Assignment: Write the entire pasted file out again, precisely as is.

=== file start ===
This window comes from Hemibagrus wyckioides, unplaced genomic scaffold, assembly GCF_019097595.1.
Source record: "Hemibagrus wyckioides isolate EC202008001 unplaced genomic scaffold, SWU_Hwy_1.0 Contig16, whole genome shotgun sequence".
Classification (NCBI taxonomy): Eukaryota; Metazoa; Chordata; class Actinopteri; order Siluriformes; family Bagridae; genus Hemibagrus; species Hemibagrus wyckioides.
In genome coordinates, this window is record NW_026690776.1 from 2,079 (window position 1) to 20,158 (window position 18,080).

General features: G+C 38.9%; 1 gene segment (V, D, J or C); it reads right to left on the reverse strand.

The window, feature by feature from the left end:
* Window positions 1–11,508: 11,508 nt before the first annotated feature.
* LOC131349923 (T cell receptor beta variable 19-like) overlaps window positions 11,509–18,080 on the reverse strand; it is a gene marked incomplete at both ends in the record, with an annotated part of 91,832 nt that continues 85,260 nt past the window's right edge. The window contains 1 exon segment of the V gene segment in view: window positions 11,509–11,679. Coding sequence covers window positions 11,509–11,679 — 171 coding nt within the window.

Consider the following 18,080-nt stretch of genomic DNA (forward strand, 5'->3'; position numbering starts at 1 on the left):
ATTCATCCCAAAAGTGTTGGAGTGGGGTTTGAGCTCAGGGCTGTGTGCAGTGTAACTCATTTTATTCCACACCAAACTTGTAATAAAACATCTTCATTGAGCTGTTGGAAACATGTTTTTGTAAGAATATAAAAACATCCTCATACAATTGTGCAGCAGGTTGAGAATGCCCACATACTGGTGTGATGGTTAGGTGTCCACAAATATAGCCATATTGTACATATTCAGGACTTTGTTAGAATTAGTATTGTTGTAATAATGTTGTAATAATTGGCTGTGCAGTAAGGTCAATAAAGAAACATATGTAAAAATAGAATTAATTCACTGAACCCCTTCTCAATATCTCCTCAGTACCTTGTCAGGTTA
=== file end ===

This window comes from Hemibagrus wyckioides, unplaced genomic scaffold, assembly GCF_019097595.1.
Source record: "Hemibagrus wyckioides isolate EC202008001 unplaced genomic scaffold, SWU_Hwy_1.0 Contig16, whole genome shotgun sequence".
Classification (NCBI taxonomy): Eukaryota; Metazoa; Chordata; class Actinopteri; order Siluriformes; family Bagridae; genus Hemibagrus; species Hemibagrus wyckioides.
In genome coordinates, this window is record NW_026690776.1 from 2,079 (window position 1) to 20,158 (window position 18,080).

General features: G+C 38.9%; 1 gene segment (V, D, J or C); it reads right to left on the reverse strand.

The window, feature by feature from the left end:
* Window positions 1–11,508: 11,508 nt before the first annotated feature.
* LOC131349923 (T cell receptor beta variable 19-like) overlaps window positions 11,509–18,080 on the reverse strand; it is a gene marked incomplete at both ends in the record, with an annotated part of 91,832 nt that continues 85,260 nt past the window's right edge. The window contains 1 exon segment of the V gene segment in view: window positions 11,509–11,679. Coding sequence covers window positions 11,509–11,679 — 171 coding nt within the window.

Consider the following 18,080-nt stretch of genomic DNA (forward strand, 5'->3'; position numbering starts at 1 on the left):
ATTCATCCCAAAAGTGTTGGAGTGGGGTTTGAGCTCAGGGCTGTGTGCAGTGTAACTCATTTTATTCCACACCAAACTTGTAATAAAACATCTTCATTGAGCTGTTGGAAACATGTTTTTGTAAGAATATAAAAACATCCTCATACAATTGTGCAGCAGGTTGAGAATGCCCACATACTGGTGTGATGGTTAGGTGTCCACAAATATAGCCATATTGTACATATTCAGGACTTTGTTAGAATTAGTATTGTTGTAATAATGTTGTAATAATTGGCTGTGCAGTAAGGTCAATAAAGAAACATATGTAAAAATAGAATTAATTCACTGAACCCCTTCTCAATATCTCCTCAGTACCTTGTCAGGTTA